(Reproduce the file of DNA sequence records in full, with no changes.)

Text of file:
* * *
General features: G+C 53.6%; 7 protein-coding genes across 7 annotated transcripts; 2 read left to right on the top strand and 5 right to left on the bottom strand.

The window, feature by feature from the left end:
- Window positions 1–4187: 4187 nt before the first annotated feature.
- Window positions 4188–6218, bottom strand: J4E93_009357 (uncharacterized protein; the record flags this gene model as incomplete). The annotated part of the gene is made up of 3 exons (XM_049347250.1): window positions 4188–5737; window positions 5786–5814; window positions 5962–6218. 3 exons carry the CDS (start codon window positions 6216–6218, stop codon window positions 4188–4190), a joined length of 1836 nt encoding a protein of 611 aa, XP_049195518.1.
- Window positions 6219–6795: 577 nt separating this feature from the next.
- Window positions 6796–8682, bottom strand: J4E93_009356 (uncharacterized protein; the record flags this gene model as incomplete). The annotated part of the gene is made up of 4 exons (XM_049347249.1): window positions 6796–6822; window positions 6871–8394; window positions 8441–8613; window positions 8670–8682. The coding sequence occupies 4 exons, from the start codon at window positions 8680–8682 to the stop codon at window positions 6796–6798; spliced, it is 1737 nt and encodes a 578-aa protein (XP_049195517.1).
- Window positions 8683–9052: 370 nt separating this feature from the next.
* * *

General features: G+C 53.6%; 7 protein-coding genes across 7 annotated transcripts; 2 read left to right on the top strand and 5 right to left on the bottom strand.

The window, feature by feature from the left end:
- Window positions 1–4187: 4187 nt before the first annotated feature.
- Window positions 4188–6218, bottom strand: J4E93_009357 (uncharacterized protein; the record flags this gene model as incomplete). The annotated part of the gene is made up of 3 exons (XM_049347250.1): window positions 4188–5737; window positions 5786–5814; window positions 5962–6218. 3 exons carry the CDS (start codon window positions 6216–6218, stop codon window positions 4188–4190), a joined length of 1836 nt encoding a protein of 611 aa, XP_049195518.1.
- Window positions 6219–6795: 577 nt separating this feature from the next.
- Window positions 6796–8682, bottom strand: J4E93_009356 (uncharacterized protein; the record flags this gene model as incomplete). The annotated part of the gene is made up of 4 exons (XM_049347249.1): window positions 6796–6822; window positions 6871–8394; window positions 8441–8613; window positions 8670–8682. The coding sequence occupies 4 exons, from the start codon at window positions 8680–8682 to the stop codon at window positions 6796–6798; spliced, it is 1737 nt and encodes a 578-aa protein (XP_049195517.1).
- Window positions 8683–9052: 370 nt separating this feature from the next.